Today’s Perfect Picture Book is a new picture book that tells a story rooted in the past that sheds light on issues relevant today.
Title: Gittel’s Journey: An Ellis Island Story
Written By: Lesléa Newman
Illustrated By: Amy June Bates
Publisher/Date: Abrams Books for Young Readers/2019
Suitable for Ages: 5-9
Themes/Topics: immigration, Judaism, Ellis Island, mother-child relationship, bravery
“Gittel, will you write to me from America?” Raisa asked.
Brief Synopsis: A young Jewish girl and her mother leave their Eastern European village, but when her mother’s health precludes her from boarding the ship to America, Gittel must journey alone to this strange and faraway land.
Links to Resources:
- Have you moved to a new house, city, or country? How did you feel? List three things you miss from your old home and three things you like about your new home;
- Raisa gives Gittel a rag doll to accompany her on the journey. What favorite item or items would you bring on a journey?
- Interview an older relative or friend to learn about his or her life when s/he was young;
- Are there items from the past that your family treasures? Ask why those items are important;
- Gittel arrives to the US at Ellis Island. Learn more about Ellis Island and US immigration.
Why I Like this Book:
With longer text than most current fiction picture books, Gittel’s Journey reads like a story from the era in which it is based. Opening with a scene including a beloved farm animal and best friend, Gittel’s Journey follows Gittel and her mother as they leave their eastern European village and travel to a seaside port. There, Gittel’s mother is refused passage because she appears to have an eye infection. This denial reminded me of the current concern about measles in the US.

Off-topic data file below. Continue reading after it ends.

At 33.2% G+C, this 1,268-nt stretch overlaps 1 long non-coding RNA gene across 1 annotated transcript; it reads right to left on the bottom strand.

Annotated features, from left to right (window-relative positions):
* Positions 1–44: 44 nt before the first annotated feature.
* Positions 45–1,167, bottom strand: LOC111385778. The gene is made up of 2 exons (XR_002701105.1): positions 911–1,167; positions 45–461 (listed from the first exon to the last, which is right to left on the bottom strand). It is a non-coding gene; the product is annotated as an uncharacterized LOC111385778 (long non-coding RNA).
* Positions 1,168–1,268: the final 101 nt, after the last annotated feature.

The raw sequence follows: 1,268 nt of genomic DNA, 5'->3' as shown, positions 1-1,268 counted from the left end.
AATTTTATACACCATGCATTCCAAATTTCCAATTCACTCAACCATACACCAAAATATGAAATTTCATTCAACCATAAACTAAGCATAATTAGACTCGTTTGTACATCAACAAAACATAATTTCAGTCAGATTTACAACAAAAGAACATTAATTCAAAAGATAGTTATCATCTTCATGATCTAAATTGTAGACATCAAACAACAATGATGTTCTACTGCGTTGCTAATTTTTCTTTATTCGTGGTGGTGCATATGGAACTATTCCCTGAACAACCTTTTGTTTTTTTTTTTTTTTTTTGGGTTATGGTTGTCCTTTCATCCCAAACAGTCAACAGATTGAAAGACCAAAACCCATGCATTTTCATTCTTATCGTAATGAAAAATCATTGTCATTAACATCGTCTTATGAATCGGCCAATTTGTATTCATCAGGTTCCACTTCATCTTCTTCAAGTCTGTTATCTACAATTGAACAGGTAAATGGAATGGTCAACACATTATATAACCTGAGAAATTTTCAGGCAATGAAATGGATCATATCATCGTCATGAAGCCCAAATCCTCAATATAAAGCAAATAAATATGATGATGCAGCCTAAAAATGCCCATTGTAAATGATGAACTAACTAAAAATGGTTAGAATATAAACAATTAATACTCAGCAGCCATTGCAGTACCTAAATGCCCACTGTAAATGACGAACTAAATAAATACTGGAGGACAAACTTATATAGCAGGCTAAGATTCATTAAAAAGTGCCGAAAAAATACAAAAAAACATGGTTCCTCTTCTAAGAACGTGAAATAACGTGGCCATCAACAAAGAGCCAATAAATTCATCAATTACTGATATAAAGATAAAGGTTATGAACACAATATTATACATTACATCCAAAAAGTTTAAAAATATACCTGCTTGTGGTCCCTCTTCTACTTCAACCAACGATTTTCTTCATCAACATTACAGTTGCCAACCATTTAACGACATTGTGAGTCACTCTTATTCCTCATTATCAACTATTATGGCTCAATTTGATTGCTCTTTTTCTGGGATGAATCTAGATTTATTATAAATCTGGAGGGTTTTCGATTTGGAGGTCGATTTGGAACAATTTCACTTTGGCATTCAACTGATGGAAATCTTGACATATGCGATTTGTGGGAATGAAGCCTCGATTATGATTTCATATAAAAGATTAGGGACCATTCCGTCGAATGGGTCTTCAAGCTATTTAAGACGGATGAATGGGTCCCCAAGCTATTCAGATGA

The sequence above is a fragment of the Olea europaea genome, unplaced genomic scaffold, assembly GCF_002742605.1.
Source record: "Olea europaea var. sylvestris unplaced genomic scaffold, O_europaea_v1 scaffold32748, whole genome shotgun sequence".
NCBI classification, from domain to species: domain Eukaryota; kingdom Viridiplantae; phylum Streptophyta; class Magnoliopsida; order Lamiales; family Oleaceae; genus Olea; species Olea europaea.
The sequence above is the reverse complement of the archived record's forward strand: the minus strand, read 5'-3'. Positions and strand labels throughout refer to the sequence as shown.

I think kids will empathize with Gittel’s fear as she leaves her mother and embarks on the journey to an unknown land. I think they’ll be curious about the candlesticks that Gittel brings with her. They also may be surprised to learn how the story ends and how she reunites with new relatives without the aid of computer databases or smartphone messaging.
As the debate about immigration continues today and as the history of prior waves of immigrants fades from memory, this is an important book for home and classroom discussion and libraries.
Bates’ muted color palette evokes an earlier era. The block-print boarders that surround each page and illustration reminded me of picture frames and contributed to the historical feel.
A Note about Craft:
In an Author’s Note, Newman shares that Gittel’s Journey is based on two true stories from her childhood: the journey of her grandmother and great-grandmother from the “old country” of Poland/Russia to America and a similar journey of a family friend, whose adult companion was denied passage due to health reasons. In an essay in the Jewish Book Council, Newman explains that she remembered these stories from her childhood and decided to write this historical fiction story when she saw images of Syrian refugees in boats. What stories from your past shed light on issues relevant today?
Visit Newman’s website to see more of her adult and children’s books.
Visit Bates’ website to see more of her illustrations. Bates illustrated My Old Pal, Oscar, that I reviewed a few years ago.
This Perfect Picture Book entry is being added to Susanna Hill’s Perfect Picture Book list. Check out the other great picture books featured there!